Movie review: Fantastic Four
The ‘reboot’ of the superhero story has cheesy special effects, bland characters and a lot of murky motivations. The result is an adventure that’s far from fantastic.
Starring: Miles Teller, Kate Mara
Directed by: Josh Trank
Running time: 106 minutes
By Jay Stone
There are so many things wrong with Fantastic Four — the amusingly misnamed new Marvel superhero movie, although I guess Prosaic Four would have sold even fewer tickets — that you could never squeeze them all into a conventional film review. That’s the problem with this job: sometimes there’s nothing to recommend except for movie-goers to pony up 12 bucks and throw away 106 minutes of their own lives on incomprehensible science fiction, just so they can see what I’m talking about.
That seems like a lot to ask, however. So if you’re willing to settle for an incomplete (although passionately felt) precis, here are some highlights.
Fantastic Four is about four teenagers who get superpowers which are: lighting yourself on fire, being invisible, being a huge granite guy called The Thing who can throw around army tanks, and having elastic limbs that can stretch, which, by the way, is an incredibly lame superpower. What’s it good for? Getting a secret key from a high ledge? Just let the granite guy smash down the door.
But we push on. The new version of this story (a “reboot” of a 2005 origin film that gussied up Chris Evans as a superhero, kicked his tires, and found him wanting) is about 80 minutes of how the Fantastic Four began, and then about 20 minutes of cheesy special effects as they use those powers in the most pedestrian battle in superhero history.
It presents Reed Richards (Miles Teller, the Whiplash drummer and probably wishing he was back being abused by JK Simmons), a young science nerd who wants to build a machine that transports matter from here to here and back again. He and his buddy Ben (Jamie Bell) present it at a science fair and are recruited by inventor Franklin Storm (Reg G. Cathey) to work at his private institute.
They eventually build the thing, under government supervision and with the help of Dr. Storm’s adopted daughter Sue (Kate Mara), her stepbrother Johnny Storm (Michael B. Jordan) and darkly brooding outsider Victor von Doom (Tony Kebbell), whose family really should have changed their name if they hoped to make it in America.
One of the twists here is that Johnny Storm — a wild rebel, although he settles down as soon as the plot requires it — and his dad are black while Sue is their adopted white daughter. This has nothing at all to do with the movie; it’s just part of a randomly assembled collection of oddities that will eventually (eventually!) fall together with all the grace one might expect from a von Doom project.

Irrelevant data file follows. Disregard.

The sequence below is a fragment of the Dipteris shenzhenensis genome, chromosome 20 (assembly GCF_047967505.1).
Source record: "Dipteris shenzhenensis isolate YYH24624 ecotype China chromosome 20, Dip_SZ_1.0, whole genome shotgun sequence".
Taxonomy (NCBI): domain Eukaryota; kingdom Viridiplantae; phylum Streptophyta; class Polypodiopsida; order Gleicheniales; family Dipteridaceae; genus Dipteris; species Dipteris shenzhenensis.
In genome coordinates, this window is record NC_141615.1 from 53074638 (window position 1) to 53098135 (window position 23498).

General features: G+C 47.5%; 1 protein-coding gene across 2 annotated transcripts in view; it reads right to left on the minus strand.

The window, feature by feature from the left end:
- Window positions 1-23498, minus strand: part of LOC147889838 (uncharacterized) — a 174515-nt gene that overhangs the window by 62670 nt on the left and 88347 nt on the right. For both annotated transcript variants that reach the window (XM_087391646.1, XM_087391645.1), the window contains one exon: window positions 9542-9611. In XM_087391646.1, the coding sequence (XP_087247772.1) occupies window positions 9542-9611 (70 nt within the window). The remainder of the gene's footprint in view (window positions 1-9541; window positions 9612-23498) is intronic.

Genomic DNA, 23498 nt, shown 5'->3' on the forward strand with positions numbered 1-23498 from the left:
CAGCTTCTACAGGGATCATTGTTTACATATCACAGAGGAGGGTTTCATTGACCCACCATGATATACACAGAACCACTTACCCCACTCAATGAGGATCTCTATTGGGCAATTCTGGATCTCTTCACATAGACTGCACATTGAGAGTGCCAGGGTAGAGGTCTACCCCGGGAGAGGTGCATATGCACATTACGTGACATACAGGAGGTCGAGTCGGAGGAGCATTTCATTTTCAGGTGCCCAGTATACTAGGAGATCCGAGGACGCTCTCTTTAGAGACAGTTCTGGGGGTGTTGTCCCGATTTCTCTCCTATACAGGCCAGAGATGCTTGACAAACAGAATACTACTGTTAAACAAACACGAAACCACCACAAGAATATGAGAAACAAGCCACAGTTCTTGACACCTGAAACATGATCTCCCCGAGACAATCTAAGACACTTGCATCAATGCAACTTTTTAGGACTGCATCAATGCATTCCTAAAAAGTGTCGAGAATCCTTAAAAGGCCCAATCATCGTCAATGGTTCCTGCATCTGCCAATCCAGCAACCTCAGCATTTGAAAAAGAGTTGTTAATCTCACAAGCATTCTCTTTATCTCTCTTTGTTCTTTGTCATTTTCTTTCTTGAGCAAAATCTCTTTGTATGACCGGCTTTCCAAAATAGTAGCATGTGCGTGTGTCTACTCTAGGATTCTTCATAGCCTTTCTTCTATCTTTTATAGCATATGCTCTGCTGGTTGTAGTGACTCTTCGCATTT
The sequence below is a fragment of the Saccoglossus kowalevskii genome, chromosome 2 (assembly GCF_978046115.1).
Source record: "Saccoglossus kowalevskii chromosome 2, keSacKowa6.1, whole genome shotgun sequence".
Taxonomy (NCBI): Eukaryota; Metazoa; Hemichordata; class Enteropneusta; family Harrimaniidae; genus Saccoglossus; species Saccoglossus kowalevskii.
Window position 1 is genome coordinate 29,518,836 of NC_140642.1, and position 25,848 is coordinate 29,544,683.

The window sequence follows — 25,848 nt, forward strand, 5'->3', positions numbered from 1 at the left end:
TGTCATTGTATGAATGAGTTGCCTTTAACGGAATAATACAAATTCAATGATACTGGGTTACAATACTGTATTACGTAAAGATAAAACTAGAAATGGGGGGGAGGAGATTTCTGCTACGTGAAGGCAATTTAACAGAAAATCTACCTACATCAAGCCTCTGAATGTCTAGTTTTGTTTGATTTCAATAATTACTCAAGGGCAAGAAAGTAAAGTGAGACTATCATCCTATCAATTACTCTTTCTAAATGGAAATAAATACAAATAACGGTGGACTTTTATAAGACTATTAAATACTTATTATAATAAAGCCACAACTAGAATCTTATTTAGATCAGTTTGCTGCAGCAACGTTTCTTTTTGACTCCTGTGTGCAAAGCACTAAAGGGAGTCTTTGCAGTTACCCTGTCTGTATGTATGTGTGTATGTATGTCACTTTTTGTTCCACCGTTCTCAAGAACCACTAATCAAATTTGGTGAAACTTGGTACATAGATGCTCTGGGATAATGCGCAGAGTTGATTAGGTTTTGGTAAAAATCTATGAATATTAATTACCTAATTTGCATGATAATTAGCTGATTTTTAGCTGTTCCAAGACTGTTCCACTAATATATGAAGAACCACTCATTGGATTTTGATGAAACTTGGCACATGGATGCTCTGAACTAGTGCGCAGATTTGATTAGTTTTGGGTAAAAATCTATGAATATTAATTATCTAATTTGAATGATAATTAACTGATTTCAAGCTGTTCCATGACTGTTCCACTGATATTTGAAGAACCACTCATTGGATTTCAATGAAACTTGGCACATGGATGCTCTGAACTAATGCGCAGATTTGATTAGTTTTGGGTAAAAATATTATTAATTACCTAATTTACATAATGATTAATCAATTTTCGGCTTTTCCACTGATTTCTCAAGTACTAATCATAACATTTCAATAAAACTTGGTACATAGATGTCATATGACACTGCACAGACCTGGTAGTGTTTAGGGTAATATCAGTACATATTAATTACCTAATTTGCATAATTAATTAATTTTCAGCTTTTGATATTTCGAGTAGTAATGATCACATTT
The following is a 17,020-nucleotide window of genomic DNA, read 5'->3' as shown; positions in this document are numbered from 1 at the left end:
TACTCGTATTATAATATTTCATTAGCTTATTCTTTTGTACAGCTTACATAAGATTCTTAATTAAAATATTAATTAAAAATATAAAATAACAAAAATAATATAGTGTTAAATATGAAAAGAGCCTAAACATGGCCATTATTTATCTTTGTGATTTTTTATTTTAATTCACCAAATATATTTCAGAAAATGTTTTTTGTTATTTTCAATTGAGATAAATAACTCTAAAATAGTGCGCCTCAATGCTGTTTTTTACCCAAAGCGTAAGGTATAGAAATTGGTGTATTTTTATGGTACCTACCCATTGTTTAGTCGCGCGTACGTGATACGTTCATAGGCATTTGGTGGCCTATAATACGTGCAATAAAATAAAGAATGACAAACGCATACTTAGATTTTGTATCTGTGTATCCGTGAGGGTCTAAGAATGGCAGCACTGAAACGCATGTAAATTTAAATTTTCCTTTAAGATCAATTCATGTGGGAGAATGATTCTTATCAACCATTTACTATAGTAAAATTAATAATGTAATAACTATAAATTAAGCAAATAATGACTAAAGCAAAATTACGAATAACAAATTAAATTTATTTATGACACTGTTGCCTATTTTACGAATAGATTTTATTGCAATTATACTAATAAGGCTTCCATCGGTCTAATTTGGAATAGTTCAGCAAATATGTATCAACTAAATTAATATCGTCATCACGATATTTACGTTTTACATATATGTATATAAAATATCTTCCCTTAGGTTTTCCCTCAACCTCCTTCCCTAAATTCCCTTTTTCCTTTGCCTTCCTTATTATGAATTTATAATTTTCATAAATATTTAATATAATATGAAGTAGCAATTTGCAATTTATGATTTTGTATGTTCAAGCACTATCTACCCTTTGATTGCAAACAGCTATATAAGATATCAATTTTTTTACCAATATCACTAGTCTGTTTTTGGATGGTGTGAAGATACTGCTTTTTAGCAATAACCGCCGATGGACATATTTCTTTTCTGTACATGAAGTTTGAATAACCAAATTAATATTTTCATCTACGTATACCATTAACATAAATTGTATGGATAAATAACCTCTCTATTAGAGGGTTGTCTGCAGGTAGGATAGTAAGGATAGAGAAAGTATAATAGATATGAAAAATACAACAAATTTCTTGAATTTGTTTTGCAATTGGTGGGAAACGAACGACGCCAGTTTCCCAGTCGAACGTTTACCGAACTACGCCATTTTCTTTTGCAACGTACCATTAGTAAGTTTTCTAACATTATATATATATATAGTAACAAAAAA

One drunken night, Reed and Johnny call up Ben, who’s been abandoned at the beginning of the picture, forgotten but not (alas) gone, to try out the machine without government approval. It’s a boozy joy ride to another dimension that looks a lot like an inactive but unhappy volcano. When they explore its oddly glowing surface, Victor von Doom falls in and everyone else jumps back into the transporter and skedaddles home.
They arrive with strange powers. Ben has turned into the giant granite guy, albeit without his sexual organs: The Thing with no thing. Sue has become the invisible woman, which is cool although since she’s a girl, she won’t be using her power the way a male superhero might, i.e. sneaking into the women’s change room. Johnny becomes the human torch, throwing fireballs around. And Reed is the elastic man, so he can stretch, although not in the way the Actor’s Studio might mean it.
The government is delighted, especially with The Thing who becomes a secret weapon in several foreign policy adventures. But Reed runs away — not a bad idea, given what’s going on in the picture — only to be retrieved in time for the climactic battle with Victor, who has also vanished from the movie. In the interim he has become Dr. Doom, all metallic skin and glowing eyes and with a big grudge against the world, although the allure of the alternative volcanic time-space place remains elusive.
The motivations are kind of murky and there are many unanswered questions: Why did Reed run away? Why do they need him anyway? What happened to the great version of this movie that director Josh Trank says he once had? Isn’t X-Men enough already with the metaphorical superpowers? In addition, the special effects are awful (Sue travels in a translucent blue ball that looks like it was left over from Darren Aronofsky’s The Fountain) and the characters are bland.
Plus, the ending promises a sequel. Talk about a stretch.
THE EX-PRESS, August 10, 2015
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